ACA Supporters Must Admit That They Are Taxing the Uninsured

Is Obamacare enforced by a tax or a penalty? In the Supreme Court, the Obama Administration claimed that the “penalty” enforcing the individual responsibility requirement was a tax.  Proposals by anxious Democrat Senators, many in vulnerable seats, to delay the enforcement of the Affordable Care Act presents a golden opportunity for the government to finally state on the record how Obamacare works: is it a tax, or a penalty?

Tonight at 9:10pm ET on the John Batchelor Show, I will discuss Josh Blackman’s and my USA Today op-ed in which we urge Congress to either admit that Obamacare imposed a tax on the uninsured, and bear the political consequences of that decision, or reaffirm that it was a Commerce Clause penalty, in which case it is unconstitutional. Here is our conclusion:

Now, as the price for delaying the implementation of the court-created tax penalty, Republicans should demand truth in labeling. The Democrats in Congress must now admit they have imposed a tax on young and healthy Americans to get them to take the bad deal that is Obamacare. And any suspension of this tax must be scored by the Congressional Budget Office so the public knows the size of the tax increase that will be imposed on the American people when the delay ends and the tax kicks in. No longer will congressional supporters of the ACA be able to evade political responsibility.

On the other hand, if the Democrats insist that the penalty is not a tax, then they will be admitting that it is unconstitutional under the Supreme Court’s decision. If Congress contradicts what the administration told the Supreme Court, a new challenge can be brought under the precedent of NFIB v. Sebelius. The president, and those who supported this law, should now be forced to bear the political consequences of their legislative and litigation legerdemain. If Obamacare can only legally live by the tax, then its supporters in Congress must politically die by the tax.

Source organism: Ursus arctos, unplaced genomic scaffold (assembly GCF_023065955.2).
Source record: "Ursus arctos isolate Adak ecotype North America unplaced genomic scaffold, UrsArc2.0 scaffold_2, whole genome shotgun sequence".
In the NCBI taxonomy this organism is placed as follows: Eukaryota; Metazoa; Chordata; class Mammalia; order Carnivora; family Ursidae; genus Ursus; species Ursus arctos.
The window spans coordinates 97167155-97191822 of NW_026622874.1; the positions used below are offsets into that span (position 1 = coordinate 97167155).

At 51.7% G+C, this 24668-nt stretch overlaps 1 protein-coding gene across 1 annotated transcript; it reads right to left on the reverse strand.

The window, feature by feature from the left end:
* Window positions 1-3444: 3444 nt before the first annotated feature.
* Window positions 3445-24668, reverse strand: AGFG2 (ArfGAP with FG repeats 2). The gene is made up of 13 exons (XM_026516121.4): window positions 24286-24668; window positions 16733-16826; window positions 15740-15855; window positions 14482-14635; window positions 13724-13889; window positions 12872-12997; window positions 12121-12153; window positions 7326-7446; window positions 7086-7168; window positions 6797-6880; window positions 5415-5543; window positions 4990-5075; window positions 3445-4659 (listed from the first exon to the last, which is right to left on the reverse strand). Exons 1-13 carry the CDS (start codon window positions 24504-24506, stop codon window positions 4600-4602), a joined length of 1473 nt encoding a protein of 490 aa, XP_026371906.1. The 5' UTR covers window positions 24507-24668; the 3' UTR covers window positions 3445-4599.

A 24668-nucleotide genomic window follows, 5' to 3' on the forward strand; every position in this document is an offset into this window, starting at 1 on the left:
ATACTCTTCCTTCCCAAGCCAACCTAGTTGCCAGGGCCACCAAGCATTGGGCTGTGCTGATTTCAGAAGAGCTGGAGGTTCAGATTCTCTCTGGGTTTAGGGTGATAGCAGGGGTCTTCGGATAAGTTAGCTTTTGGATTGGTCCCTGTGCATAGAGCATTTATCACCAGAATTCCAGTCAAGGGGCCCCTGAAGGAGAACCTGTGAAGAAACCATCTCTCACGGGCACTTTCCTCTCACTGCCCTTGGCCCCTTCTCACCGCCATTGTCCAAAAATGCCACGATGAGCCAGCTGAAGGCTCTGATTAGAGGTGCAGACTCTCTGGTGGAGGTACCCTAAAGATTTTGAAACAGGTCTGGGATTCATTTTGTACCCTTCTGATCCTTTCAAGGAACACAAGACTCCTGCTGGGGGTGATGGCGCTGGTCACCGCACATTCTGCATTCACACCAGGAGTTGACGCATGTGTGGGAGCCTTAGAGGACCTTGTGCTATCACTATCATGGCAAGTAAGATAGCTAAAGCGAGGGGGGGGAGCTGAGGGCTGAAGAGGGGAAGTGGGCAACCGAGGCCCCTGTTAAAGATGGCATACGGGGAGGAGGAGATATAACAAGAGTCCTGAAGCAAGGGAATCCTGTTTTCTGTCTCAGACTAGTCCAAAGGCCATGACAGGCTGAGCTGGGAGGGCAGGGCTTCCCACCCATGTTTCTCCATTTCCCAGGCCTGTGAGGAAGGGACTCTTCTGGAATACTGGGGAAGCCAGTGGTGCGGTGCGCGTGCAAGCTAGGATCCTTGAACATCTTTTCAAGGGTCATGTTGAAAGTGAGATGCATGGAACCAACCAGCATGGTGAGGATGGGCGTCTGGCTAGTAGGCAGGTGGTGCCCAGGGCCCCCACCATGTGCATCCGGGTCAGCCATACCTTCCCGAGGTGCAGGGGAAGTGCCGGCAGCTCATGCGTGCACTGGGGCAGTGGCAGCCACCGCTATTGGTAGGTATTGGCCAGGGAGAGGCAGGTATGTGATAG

There are important constitutional reasons for labeling this law accurately.  Five members of the Supreme Court in NFIB v. Sebelius held that a penalty that forces people to purchase health insurance is unconstitutional. The Chief Justice found that a tax on those who do not have health insurance, in contrast, would be constitutional if it is not coercive. Thus, the only way Obamacare’s constitutionality could be saved was as a tax. If it is a penalty, it would be unconstitutional.

The significance of the tax/penalty distinction will take on an even greater importance in the future when it becomes evident that the “tax” on not having insurance is too low to incentivize many to buy insurance. Inevitably, there will be efforts to increase the cost of being uninsured. There are suggestions that the Administration made the penalty low in 2010 in order to make the bill an easier sale (like the “you can keep your insurance” pitch), with the understanding that it could be raised later.  That option is no longer available because, in his opinion upholding the bulk of the ACA, Chief Justice Roberts said that the tax cannot be so high as to coerce or “mandate” anyone to buy health insurance.

For those who may argue that the Court already found that the law is a tax, and there is no reason for Congress to act on it, that is not the case.  Chief Justice Roberts only treated Obamacare as a tax for purposes of his saving construction. The reason why he needed to rewrite the law was because the actual law Congress passed was an unconstitutional penalty.

For now, any law suspending the operation of the “tax” should identify its constitutional basis.  If it is truly a penalty, then it is unconstitutional under NFIB. But if it is a tax on the uninsured, it should be scored like any other tax and those who vote for it should finally assume political responsibility for raising taxes on the uninsured.